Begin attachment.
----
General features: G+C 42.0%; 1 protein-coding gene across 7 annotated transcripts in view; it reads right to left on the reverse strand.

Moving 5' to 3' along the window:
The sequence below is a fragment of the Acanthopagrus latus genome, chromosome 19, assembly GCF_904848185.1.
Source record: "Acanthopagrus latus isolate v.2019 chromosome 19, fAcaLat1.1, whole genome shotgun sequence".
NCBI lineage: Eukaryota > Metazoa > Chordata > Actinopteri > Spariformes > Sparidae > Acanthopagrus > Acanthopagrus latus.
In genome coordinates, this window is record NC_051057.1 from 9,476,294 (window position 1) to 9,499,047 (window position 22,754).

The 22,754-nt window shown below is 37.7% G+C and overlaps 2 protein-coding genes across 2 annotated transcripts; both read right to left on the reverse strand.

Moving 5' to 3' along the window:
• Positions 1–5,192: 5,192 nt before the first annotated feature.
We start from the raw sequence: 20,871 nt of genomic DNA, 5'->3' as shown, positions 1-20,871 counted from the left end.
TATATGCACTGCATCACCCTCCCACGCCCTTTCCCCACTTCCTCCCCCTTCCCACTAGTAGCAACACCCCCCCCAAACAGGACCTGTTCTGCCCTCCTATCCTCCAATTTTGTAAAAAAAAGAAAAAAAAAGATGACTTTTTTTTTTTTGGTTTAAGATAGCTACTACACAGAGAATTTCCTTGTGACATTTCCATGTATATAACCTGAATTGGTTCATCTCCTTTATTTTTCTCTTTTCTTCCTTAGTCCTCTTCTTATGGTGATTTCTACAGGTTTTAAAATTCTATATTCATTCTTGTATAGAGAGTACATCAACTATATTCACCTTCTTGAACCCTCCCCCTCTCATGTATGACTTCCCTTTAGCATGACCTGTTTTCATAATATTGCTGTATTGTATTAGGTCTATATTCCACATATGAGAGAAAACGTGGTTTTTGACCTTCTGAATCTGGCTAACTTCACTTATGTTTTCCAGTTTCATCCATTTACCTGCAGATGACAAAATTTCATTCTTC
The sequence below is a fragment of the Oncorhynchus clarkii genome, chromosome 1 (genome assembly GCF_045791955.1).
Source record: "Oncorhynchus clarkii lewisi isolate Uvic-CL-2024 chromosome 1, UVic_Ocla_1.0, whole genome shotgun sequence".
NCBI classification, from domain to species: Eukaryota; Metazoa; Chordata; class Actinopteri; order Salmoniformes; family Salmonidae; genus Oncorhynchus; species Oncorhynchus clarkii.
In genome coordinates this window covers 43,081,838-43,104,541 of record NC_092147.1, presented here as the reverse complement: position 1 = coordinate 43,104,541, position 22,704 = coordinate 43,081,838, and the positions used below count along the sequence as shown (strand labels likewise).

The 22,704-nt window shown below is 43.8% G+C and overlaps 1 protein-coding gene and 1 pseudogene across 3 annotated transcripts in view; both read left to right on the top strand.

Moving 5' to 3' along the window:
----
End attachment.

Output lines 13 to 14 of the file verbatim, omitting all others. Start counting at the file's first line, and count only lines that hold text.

Source record: "Oncorhynchus clarkii lewisi isolate Uvic-CL-2024 chromosome 1, UVic_Ocla_1.0, whole genome shotgun sequence".
NCBI classification, from domain to species: Eukaryota; Metazoa; Chordata; class Actinopteri; order Salmoniformes; family Salmonidae; genus Oncorhynchus; species Oncorhynchus clarkii.